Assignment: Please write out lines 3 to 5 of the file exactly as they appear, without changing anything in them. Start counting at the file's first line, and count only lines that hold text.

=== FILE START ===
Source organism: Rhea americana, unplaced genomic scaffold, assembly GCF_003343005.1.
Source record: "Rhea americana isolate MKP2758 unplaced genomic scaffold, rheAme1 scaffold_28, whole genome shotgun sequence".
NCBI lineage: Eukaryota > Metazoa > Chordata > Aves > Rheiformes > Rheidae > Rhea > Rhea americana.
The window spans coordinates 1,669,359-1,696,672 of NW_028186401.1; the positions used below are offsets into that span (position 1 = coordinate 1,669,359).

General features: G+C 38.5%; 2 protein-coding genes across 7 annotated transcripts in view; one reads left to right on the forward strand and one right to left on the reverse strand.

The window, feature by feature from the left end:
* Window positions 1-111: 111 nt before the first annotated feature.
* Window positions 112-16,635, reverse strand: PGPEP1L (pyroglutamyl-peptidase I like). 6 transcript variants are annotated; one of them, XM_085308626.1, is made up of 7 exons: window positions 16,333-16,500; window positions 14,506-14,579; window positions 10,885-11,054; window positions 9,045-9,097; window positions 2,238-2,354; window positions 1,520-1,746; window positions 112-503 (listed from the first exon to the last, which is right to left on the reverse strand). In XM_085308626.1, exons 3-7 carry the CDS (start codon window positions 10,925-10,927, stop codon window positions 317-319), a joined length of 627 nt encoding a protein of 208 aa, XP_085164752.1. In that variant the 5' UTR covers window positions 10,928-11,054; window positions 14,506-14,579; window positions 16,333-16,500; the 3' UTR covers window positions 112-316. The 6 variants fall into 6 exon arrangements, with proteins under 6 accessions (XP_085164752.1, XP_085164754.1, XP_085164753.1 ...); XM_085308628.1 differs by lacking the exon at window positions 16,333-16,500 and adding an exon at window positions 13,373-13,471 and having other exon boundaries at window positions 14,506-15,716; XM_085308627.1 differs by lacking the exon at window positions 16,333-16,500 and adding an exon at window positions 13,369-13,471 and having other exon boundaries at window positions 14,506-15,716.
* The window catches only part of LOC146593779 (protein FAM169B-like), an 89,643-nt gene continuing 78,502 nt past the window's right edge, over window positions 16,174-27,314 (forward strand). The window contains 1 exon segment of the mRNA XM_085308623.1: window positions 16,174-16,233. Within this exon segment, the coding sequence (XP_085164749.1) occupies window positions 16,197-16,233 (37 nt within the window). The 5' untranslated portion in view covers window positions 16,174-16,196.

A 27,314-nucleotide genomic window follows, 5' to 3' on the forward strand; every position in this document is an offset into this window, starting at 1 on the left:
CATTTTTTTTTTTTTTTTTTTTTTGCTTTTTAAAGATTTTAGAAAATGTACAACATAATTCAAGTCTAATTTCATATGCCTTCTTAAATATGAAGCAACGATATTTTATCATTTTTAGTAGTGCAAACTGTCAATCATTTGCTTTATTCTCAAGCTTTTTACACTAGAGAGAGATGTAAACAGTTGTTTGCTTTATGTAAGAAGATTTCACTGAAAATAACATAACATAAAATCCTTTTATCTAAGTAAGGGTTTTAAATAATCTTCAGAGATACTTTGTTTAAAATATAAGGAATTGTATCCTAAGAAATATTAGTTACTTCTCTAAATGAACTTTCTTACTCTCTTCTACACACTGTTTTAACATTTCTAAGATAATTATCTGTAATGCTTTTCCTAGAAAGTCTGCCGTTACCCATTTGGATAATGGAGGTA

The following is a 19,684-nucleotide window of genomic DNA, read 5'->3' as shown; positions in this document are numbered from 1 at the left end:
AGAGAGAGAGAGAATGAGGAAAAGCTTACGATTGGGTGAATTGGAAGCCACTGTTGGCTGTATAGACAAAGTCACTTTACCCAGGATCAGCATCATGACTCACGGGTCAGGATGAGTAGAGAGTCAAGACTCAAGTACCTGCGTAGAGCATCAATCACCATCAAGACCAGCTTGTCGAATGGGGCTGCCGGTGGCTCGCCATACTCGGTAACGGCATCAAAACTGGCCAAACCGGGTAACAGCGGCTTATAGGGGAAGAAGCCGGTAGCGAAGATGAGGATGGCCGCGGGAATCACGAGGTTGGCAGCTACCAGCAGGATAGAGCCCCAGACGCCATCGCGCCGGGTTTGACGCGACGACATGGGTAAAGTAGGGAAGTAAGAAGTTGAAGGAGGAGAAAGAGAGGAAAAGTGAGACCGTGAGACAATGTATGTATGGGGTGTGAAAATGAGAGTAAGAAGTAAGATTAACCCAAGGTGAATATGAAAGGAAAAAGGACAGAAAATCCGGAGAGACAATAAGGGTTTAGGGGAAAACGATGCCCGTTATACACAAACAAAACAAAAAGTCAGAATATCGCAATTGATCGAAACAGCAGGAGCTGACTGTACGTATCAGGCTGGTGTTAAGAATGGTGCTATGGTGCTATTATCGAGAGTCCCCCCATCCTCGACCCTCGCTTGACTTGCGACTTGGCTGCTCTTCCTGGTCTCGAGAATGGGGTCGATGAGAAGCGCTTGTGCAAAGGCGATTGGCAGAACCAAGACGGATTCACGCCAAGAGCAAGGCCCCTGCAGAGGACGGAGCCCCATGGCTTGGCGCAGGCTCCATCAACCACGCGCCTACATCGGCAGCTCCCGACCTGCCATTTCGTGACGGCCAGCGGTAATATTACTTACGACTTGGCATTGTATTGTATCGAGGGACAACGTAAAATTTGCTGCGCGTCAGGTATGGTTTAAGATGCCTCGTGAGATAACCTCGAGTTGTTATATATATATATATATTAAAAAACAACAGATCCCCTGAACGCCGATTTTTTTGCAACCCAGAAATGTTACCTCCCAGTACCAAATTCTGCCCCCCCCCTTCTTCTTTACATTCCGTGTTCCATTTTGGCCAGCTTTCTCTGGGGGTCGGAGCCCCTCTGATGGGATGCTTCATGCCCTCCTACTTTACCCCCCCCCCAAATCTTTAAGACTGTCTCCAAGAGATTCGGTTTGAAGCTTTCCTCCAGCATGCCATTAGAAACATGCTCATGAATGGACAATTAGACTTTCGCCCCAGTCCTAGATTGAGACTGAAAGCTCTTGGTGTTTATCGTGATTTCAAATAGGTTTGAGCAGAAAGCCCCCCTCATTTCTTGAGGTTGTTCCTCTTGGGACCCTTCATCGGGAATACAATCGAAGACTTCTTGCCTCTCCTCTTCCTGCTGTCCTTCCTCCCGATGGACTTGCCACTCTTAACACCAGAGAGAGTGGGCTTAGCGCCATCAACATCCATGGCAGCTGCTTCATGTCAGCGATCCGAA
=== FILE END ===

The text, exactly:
NCBI lineage: Eukaryota > Metazoa > Chordata > Aves > Rheiformes > Rheidae > Rhea > Rhea americana.
The window spans coordinates 1,669,359-1,696,672 of NW_028186401.1; the positions used below are offsets into that span (position 1 = coordinate 1,669,359).

General features: G+C 38.5%; 2 protein-coding genes across 7 annotated transcripts in view; one reads left to right on the forward strand and one right to left on the reverse strand.